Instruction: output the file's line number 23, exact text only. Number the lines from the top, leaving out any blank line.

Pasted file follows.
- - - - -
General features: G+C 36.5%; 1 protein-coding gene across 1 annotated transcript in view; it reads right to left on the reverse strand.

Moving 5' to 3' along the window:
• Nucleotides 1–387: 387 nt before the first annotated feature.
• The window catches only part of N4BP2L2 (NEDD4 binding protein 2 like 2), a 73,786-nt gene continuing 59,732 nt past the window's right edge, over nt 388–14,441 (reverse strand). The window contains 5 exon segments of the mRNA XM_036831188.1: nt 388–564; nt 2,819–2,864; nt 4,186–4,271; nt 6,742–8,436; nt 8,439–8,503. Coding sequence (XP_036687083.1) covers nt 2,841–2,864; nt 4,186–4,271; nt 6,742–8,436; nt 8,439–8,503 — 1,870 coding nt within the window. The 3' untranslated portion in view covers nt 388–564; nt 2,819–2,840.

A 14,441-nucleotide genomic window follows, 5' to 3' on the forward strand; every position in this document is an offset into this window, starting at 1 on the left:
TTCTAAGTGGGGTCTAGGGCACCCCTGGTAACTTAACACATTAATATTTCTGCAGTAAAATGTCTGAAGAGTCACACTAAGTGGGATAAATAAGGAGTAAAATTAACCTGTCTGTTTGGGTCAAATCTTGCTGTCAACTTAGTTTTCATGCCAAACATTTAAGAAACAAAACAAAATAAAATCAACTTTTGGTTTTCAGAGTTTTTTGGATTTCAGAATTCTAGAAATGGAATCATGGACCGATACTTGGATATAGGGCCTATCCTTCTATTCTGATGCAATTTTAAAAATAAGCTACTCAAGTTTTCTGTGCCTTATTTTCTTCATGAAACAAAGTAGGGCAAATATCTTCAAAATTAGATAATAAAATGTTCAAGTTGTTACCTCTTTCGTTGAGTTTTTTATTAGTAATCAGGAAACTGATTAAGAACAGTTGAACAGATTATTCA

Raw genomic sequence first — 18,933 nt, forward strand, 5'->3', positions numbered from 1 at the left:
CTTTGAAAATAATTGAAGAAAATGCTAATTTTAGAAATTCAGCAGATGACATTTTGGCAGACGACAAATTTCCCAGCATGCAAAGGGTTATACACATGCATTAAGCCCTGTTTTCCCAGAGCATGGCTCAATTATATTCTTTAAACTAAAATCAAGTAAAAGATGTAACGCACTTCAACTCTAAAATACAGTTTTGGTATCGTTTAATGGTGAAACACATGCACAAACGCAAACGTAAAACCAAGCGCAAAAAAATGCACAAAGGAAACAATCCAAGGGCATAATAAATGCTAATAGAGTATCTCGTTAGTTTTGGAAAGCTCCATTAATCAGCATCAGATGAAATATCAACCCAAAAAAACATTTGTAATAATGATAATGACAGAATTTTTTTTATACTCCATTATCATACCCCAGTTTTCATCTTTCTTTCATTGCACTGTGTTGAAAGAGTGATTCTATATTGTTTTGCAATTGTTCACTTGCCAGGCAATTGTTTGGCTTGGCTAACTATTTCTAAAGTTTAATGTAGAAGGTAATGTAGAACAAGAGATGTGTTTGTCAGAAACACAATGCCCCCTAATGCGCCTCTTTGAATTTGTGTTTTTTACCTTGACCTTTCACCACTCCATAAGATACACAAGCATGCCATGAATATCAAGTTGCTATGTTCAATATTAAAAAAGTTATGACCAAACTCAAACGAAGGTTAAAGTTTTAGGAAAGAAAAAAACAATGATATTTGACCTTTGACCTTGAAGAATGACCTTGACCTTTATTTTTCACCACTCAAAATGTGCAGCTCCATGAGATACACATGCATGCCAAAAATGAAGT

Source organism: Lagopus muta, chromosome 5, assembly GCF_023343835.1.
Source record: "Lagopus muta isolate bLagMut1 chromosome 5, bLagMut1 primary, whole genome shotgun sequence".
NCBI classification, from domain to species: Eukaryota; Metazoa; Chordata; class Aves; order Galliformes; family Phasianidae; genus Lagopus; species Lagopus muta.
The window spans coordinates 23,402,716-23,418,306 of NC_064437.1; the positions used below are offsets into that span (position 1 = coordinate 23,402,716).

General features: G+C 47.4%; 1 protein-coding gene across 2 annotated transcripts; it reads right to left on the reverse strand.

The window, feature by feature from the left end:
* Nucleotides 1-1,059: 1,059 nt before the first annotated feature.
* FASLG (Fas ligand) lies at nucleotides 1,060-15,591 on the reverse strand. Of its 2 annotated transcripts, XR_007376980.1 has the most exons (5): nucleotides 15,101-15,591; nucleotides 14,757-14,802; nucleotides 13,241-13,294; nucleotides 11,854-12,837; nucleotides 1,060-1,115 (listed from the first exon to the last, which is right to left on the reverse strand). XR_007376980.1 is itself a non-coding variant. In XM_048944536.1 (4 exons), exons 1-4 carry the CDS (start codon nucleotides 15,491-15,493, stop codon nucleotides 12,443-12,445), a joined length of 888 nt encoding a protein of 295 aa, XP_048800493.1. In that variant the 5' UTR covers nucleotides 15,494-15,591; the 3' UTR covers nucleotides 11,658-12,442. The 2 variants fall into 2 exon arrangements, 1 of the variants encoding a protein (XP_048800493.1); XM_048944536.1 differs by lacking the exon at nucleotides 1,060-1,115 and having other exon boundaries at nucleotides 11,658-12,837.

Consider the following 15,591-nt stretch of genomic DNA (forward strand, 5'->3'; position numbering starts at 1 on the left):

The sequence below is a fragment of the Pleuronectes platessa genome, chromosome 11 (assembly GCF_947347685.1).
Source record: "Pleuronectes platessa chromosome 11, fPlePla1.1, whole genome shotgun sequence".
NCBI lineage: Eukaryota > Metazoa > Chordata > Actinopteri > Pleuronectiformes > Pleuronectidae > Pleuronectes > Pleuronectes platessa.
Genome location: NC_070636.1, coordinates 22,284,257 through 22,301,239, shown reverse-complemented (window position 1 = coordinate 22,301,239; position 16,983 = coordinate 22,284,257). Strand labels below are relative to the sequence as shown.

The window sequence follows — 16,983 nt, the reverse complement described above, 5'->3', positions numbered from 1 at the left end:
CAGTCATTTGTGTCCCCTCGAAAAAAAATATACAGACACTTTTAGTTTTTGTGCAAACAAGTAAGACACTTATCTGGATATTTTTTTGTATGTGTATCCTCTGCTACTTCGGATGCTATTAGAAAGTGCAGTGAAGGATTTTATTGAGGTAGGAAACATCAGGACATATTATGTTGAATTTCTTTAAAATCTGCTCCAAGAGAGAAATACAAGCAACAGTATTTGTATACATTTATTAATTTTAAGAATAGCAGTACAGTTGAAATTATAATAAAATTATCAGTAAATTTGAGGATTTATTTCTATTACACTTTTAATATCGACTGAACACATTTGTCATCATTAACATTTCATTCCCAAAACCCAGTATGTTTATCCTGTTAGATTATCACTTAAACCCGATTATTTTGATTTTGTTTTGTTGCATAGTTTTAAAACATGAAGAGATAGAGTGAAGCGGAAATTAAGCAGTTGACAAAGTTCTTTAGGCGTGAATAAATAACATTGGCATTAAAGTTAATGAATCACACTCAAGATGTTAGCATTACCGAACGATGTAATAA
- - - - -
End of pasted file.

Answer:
CAGTCATTTGTGTCCCCTCGAAAAAAAATATACAGACACTTTTAGTTTTTGTGCAAACAAGTAAGACACTTATCTGGATATTTTTTTGTATGTGTATCCTCTGCTACTTCGGATGCTATTAGAAAGTGCAGTGAAGGATTTTATTGAGGTAGGAAACATCAGGACATATTATGTTGAATTTCTTTAAAATCTGCTCCAAGAGAGAAATACAAGCAACAGTATTTGTATACATTTATTAATTTTAAGAATAGCAGTACAGTTGAAATTATAATAAAATTATCAGTAAATTTGAGGATTTATTTCTATTACACTTTTAATATCGACTGAACACATTTGTCATCATTAACATTTCATTCCCAAAACCCAGTATGTTTATCCTGTTAGATTATCACTTAAACCCGATTATTTTGATTTTGTTTTGTTGCATAGTTTTAAAACATGAAGAGATAGAGTGAAGCGGAAATTAAGCAGTTGACAAAGTTCTTTAGGCGTGAATAAATAACATTGGCATTAAAGTTAATGAATCACACTCAAGATGTTAGCATTACCGAACGATGTAATAA